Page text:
Formed deep underground, Peridot is a rare gem that exhibits yellow-green to olive brown hues. Revered in the Middle Ages for granting those who wore the gemstone the power of foresight, today Peridot is used in all kinds of jewellery, from Peridot earrings, to Peridot engagement rings.


The stunning yellow-green gemstone Peridot is a historically elusive gem. According to some sources, Peridot was revered in the Middle Ages as a gem thought to grant the wearer the power of foresight, and is mentioned in the Bible under the name “Pitdah”. It is thought that the ancient Jewish High Priests mentioned in the Bible wore Peridot in their sacred breastplates.

Like most gemstones, Peridot rings make for a highly coveted item of jewellery for weddings, although Peridot engagement rings tend to be more popular. Peridot earrings are extremely popular gifts, particularly for anniversaries.


Peridot forms in molten magma before being brought to the surface through either volcanic or tectonic activity, before it is found in rock and subsequently mined. The volcanic island of Zabargad, located in the Red Sea, was historically the primary source of all Peridot and was heavily mined for over 3000 years before being rediscovered again in 1900 and the deposits subsequently exhausted. Today, the most important deposits are located in Mogok in Burma and in Pakistan, the latter of which mines some of the world’s highest quality Peridot gemstones. . Other important sources include Vietnam, China, the United States and India, the latter of which is estimated to produce up to 95% of the world’s supply of gemstone-quality Peridot.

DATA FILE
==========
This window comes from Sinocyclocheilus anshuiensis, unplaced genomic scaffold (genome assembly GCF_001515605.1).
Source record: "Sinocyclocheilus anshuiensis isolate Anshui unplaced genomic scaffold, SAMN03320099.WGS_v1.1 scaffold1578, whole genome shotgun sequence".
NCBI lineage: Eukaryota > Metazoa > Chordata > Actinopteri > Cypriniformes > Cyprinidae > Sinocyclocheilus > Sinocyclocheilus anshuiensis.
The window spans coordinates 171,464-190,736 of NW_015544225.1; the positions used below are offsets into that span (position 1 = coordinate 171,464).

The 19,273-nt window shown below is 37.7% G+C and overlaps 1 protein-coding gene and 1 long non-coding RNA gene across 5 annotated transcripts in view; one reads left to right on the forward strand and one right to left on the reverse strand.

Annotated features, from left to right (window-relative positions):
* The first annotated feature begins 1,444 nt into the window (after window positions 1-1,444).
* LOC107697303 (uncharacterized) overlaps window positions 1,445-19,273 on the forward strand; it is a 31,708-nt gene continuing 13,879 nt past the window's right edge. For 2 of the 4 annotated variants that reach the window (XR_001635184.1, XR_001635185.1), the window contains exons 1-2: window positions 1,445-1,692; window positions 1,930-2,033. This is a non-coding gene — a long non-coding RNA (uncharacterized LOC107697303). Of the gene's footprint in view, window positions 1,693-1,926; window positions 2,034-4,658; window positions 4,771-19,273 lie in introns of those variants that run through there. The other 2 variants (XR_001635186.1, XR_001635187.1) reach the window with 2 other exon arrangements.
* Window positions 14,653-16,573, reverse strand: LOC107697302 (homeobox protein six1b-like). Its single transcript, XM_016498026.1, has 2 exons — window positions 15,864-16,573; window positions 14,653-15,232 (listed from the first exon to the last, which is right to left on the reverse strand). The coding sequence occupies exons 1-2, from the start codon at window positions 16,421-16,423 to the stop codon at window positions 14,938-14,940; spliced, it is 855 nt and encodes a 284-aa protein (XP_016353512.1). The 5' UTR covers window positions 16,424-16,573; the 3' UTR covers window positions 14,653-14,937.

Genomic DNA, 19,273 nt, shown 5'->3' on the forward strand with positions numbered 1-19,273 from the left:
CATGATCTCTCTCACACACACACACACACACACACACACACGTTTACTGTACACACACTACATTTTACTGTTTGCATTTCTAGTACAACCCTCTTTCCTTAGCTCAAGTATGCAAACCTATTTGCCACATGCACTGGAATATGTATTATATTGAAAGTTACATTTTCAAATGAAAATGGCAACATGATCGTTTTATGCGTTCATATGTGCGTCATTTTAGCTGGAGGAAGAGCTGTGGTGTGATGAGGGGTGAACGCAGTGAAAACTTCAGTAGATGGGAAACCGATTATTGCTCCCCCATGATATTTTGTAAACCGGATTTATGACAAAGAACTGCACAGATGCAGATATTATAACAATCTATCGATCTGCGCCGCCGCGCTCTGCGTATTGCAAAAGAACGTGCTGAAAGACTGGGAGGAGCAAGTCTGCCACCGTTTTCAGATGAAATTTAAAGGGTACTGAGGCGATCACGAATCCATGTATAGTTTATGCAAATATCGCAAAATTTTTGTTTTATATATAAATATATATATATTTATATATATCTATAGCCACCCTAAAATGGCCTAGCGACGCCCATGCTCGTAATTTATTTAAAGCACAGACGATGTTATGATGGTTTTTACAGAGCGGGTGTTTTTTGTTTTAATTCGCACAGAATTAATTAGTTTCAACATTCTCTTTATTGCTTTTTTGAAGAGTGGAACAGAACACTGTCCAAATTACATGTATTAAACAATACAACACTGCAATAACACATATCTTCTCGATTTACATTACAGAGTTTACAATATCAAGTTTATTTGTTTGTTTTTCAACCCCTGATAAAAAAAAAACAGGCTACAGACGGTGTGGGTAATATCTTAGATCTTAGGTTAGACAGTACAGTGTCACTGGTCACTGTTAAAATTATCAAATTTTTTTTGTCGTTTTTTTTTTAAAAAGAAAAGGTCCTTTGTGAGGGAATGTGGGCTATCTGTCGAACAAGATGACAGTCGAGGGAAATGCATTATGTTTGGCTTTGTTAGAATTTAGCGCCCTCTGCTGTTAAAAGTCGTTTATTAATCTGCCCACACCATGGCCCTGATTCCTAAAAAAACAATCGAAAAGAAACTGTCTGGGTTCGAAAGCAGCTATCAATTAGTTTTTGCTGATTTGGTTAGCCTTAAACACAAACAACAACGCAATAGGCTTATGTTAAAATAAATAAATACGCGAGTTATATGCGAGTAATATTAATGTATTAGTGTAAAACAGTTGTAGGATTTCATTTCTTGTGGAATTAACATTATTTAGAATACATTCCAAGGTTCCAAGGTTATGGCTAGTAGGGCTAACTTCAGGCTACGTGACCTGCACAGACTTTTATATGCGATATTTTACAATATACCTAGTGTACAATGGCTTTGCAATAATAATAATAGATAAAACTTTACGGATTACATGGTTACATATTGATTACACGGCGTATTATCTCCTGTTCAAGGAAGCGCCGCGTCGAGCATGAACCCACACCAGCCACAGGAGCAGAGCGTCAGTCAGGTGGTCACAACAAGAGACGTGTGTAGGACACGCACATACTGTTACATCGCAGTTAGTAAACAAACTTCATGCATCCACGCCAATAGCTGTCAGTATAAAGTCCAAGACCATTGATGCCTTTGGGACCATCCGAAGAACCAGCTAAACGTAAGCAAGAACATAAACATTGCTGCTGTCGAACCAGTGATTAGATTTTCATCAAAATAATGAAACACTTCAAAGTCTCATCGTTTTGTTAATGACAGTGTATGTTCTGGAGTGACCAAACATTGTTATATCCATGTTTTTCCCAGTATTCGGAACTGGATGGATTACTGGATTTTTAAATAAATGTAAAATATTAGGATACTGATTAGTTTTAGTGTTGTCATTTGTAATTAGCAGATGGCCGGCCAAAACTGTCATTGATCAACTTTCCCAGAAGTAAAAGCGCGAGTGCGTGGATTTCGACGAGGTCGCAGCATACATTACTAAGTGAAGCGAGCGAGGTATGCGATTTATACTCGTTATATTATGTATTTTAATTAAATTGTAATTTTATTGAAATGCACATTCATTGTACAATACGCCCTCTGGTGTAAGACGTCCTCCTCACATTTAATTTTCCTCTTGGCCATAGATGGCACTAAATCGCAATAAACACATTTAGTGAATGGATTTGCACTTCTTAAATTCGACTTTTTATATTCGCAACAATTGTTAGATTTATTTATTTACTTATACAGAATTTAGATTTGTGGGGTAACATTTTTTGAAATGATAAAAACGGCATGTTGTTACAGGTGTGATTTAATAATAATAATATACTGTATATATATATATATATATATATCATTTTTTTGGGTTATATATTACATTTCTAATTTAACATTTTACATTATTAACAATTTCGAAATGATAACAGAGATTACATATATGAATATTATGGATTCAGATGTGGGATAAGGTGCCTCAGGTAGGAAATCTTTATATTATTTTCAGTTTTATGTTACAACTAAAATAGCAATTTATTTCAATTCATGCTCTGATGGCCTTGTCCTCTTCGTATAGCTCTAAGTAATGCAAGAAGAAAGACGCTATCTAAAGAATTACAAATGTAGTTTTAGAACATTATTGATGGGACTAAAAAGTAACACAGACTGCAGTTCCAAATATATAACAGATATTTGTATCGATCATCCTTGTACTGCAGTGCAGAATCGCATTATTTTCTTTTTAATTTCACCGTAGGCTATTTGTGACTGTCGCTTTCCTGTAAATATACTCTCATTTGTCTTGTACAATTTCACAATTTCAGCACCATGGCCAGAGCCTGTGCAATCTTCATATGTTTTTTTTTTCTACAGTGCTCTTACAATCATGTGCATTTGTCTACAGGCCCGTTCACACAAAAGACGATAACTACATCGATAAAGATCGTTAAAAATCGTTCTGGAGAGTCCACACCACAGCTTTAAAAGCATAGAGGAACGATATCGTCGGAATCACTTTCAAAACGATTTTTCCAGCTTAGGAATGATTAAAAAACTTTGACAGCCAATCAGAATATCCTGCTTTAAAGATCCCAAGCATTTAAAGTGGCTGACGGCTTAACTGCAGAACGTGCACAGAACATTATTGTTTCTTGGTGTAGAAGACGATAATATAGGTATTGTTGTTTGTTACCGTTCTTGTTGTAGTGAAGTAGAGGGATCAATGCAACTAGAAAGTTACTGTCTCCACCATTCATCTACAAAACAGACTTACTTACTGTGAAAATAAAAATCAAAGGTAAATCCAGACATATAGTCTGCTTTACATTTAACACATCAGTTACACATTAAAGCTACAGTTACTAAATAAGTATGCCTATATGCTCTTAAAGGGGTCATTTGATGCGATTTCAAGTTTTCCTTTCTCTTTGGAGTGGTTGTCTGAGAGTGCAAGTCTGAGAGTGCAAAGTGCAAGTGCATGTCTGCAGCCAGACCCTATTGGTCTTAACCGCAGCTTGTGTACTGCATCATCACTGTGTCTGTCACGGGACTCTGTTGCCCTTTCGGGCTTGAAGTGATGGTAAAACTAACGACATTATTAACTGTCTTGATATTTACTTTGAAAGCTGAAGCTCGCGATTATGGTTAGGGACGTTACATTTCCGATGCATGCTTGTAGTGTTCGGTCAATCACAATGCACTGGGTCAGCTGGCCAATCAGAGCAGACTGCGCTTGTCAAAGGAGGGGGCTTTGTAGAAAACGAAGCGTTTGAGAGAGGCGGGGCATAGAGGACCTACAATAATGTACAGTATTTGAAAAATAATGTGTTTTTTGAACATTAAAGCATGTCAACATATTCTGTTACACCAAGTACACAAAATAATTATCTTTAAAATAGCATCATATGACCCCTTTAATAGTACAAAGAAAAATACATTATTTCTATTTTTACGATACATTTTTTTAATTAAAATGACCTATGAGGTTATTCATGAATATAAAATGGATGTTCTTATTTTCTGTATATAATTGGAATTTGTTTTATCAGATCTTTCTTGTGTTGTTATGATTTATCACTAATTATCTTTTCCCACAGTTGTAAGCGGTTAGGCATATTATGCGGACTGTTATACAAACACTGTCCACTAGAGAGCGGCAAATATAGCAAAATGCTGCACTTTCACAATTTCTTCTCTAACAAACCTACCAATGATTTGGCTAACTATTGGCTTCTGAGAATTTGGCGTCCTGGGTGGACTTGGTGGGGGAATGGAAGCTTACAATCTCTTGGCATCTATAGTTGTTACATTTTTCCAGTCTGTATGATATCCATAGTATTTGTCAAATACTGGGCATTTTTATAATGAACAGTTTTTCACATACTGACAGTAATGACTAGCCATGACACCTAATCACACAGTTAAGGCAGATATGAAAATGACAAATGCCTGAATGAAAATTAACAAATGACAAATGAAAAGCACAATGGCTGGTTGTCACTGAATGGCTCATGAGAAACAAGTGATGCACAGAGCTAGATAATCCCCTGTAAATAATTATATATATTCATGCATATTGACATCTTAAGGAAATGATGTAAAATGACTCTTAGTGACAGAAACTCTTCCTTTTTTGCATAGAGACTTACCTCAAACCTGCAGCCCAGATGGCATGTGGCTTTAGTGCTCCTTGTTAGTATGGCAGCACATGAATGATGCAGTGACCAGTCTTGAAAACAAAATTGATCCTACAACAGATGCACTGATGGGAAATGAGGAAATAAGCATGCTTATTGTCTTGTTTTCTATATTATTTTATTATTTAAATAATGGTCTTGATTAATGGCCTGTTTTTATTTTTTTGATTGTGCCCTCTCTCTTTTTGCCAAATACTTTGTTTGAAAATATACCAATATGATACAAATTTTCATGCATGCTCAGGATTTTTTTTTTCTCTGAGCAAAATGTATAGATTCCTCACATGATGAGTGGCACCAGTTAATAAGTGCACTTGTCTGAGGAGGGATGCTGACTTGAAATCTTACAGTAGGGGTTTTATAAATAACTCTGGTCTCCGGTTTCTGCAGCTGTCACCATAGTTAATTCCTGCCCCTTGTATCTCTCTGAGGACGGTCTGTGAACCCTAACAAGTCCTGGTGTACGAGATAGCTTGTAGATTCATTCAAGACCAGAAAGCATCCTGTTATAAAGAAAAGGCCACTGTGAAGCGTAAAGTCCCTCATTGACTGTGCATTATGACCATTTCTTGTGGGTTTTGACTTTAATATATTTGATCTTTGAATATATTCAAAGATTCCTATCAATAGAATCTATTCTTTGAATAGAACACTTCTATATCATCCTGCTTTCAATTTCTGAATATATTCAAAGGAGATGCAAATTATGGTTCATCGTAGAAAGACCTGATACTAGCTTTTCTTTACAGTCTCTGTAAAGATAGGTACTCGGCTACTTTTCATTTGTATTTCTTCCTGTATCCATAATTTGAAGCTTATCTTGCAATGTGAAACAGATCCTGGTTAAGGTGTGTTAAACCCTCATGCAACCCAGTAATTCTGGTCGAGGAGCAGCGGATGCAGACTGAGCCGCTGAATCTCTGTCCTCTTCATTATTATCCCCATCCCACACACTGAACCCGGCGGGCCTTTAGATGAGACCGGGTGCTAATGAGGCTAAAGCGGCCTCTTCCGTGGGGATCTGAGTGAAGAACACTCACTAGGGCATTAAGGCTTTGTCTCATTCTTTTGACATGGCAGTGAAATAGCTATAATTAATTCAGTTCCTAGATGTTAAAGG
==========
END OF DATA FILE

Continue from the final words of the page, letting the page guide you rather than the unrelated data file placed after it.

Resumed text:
Peridot gemstones are never treated as there is currently no known method of improving their clarity or colour. As such, Peridot gemstones are always 100% naturally-formed and have not been processed in any way.


Peridot comes from the mineral Olivine which is made up of magnesium, silicon and iron. Peridot is known as an “idiochromatic” gem, which means its colour is derived from the chemical compounds of the stone itself, unlike most other gemstones whose colour is determined by their impurities. As a result, Peridot is one of the few gemstones that exhibit just one colour. Peridot is always a greenish-yellow to olive-brown, with the exact hue of each gemstone varying slightly depending on the amount of iron contained in its crystalline structure, as it is this chemical element that gives the stone its deep green colour with a hint of gold.

Peridot gems that boast dark, olive-green hues are generally considered the finest and are therefore considerably more valuable. The best Peridot colour tends to be produced in gemstones that have an iron percentage of less than 15% and include chromium and nickel as trace elements.

Mohs Scale

Peridot has some strength to it but is susceptible to damage from other, hardier, gemstones and as such as be given a placement of 6.5-7 on the Mohs Scale.


For gemstones with a Mohs Scale rating of below 7 the recommended care routine  involves gentle cleaning with a soft cloth.


Peridot is the birthstone of August, and whilst the gemstone is associated with several signs of the zodiac, it is mostly associated with the astrological sign of Libra.